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1D & 2D kinematics and Newton's laws of motion in STEPP

Faculty Commons material developed by Midori Kitagawa, Mary Urquhart, Michael Kesden, Paul Fishwick, and Rosanna Guadagno - Published September 14, 2021

STEPP (Scaffolded Training Environment for Physics Programming) is an environment for students to learn physics concepts, modeling and computational thinking synergistically. In STEPP, students decompose mechanics problems and build simulations using a modeling tool based on the Finite State Machine (FSM).
Three STEPP Modules, Module 1 on 1D kinematics, Module 2 on 2D kinematics and Module 3 on Newton's laws of motion, are available at stepp.utdallas.edu. The modules are a web app and ready to be played in a web browser on a laptop or desktop computer. The topics covered in the modules are taught in high school classes as well as in introductory college physics courses across the United States.
STEPP is multi-representational. In each level of each module, students model a mechanics problem as an FSM and see the simulation result as an animation, graphs, free-body diagrams, numbers, equations, and other representations all of which are synchronously displayed. To avoid cognitive overload, the display of graphs, velocity, acceleration, grid, axes, background images, equations, and other representations can be turned on/off.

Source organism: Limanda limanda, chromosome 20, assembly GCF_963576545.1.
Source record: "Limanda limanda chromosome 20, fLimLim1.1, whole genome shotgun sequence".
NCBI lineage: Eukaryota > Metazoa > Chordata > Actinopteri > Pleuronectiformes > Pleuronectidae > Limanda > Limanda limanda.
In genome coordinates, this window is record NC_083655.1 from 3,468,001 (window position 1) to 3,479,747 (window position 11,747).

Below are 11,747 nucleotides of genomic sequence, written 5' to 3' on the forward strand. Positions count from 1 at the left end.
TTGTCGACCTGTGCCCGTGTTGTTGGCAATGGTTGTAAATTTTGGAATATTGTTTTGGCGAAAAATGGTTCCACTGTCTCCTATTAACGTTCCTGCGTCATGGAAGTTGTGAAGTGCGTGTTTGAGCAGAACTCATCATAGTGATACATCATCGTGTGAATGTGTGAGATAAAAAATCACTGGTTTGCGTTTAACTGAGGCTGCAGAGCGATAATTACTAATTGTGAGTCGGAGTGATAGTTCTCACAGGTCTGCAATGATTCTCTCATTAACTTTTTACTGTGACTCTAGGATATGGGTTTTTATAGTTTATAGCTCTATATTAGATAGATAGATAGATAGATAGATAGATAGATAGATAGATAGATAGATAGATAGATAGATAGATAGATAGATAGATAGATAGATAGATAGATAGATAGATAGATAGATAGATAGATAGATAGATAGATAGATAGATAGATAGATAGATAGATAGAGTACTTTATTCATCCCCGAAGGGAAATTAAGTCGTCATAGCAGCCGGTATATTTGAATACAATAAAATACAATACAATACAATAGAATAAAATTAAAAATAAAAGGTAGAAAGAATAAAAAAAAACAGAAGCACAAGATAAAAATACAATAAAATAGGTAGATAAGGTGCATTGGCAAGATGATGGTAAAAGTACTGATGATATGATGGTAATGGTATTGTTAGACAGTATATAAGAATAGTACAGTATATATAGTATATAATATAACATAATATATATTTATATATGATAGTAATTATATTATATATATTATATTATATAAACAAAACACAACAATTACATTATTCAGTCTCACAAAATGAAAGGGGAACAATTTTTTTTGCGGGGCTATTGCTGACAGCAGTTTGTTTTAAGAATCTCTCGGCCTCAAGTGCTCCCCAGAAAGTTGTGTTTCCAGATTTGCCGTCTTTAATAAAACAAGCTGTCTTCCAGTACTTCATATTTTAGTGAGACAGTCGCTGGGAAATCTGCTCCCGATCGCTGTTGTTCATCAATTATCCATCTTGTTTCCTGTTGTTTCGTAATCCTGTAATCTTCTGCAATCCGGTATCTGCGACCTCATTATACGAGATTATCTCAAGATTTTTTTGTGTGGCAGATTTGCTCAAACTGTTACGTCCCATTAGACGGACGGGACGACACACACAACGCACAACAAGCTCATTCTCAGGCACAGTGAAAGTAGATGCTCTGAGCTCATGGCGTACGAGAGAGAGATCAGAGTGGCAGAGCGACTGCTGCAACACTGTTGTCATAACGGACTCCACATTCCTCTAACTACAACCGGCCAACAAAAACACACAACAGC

Scaffolding is an instructional method with two key aspects: (a) providing structure and support for completing the task, and (b) gradually removing supports so that the student can independently solve the problem. Finite State Machines (FSMs) are a method for state-based modeling and have been used to design algorithms and teach programming and engineering for decades. FSMs are effective in teaching CT because FSMs facilitate students to learn all integral elements of CT that include abstractions, structured problem decompositions, iterative/recursive thinking, conditional logics, efficiency, and debugging. Scaffolding and dynamic modeling with FSMs allow students to focus on the aspects of CT that support physics learning, e.g., problem decomposition, abstraction, and algorithms, instead of the aspects that are mainly about programming.
The use of FSMs, coupled with the scaffolded approach of STEPP, allows STEPP to provide students with simulations that are physically accurate yet initially described by natural-language states in accord with their intuition. As physical concepts like displacement, velocity, and acceleration are introduced at increasingly higher levels of each module, students learn how their intuitive states of motion can be more rigorously defined in the language of physics. STEPP has the versatility to allow students and instructors to create simulations based on problems in their own curricula.
Tutorials are available at https://stepp.utdallas.edu/tutorials. Module 0 introduces concept maps and Module 0.5 introduces the Finite State Machine.
The STEPP Project is funded by a STEM + Computing Grant from the National Science Foundation.

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